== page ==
Since early on, I was immensely impressed with Blessed Franz and his resistance. I see him as a 20th century St. Thomas More, a man who knew what he believed, knew that what he was being ordered to do was wrong, and stood his ground even to the point of death. There are many similarities between More and Jagerstatter. Both were ordered by their respective countries to do something they saw as evil. Both stood their ground while Catholic friends and neighbors, and even priests and bishops, complied. Both had a great deal to lose, especially their families. Yet, both knew that to be true to God meant standing strong against the forces of evil no matter what. As More said, “If we lived in a state where virtue was profitable, common sense would make us saintly. But since we see that avarice, anger, pride and stupidity commonly profit far beyond charity, modesty, justice and thought, perhaps we must stand fast a little, even at the risk of being heroes.”

No one pretends that the challenges facing the Catholic Church in the West today compare with those burdens placed on her by the Nazi regime. Even still, there are warning signs that the Church is being targeted as an enemy of a social and political agenda that will brook no opposition. Catholic dioceses and ministries are being singled out for denial of government funds for their refusal to comply with the LGBT agenda. Catholic schools are being sued for refusing to accommodate newly accepted social realities. Catholic hospitals are under attack for refusing to perform abortions, sterilizations and so-called “mercy killings.” Catholic priests and bishops are facing outspoken opposition from the secular press, from government bodies, and even from other Catholics for refusing to bend to social, political and sexual expectations.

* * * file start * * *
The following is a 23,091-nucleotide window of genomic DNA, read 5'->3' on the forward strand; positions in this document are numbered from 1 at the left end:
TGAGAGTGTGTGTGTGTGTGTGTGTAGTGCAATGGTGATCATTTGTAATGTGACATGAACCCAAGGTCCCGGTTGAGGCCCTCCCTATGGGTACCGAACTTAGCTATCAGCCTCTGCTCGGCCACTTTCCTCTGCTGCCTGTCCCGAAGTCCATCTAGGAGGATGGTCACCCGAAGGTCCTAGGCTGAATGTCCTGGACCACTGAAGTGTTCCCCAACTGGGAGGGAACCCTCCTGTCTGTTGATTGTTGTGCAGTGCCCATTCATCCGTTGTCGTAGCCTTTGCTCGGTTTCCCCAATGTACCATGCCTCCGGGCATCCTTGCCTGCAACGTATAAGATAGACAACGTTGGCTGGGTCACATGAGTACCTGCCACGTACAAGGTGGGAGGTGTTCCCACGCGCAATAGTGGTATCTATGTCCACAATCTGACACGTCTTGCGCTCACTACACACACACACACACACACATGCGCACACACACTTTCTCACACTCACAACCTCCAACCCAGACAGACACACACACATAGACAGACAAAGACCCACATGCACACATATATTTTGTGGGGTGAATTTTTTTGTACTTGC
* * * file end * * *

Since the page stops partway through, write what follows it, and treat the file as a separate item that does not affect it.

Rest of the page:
The examples of St. Thomas More and Bl. Franz Jagerstatter offer Catholics a model of opposition to expectations for compliance with evil placed on us by the state. How will we respond if such expectations are placed on us in a society increasingly hostile to the priorities of the gospel?

“Neither prison nor chains nor sentence of death can rob a man of the faith and his free will. God gives so much strength that it is possible to bear any suffering . . .”     Bl. Franz Jagerstatter

“Even if I write with my hands in chains, I still find it much better than if my will were in chains.”     Bl. Franz Jagerstatter

Below is a link to the 1971 Austrian television movie, “The Refusal,” directed by Alex Corti and starring Kurt Weinzierl.


Be Christ for all. Bring Christ to all. See Christ in all.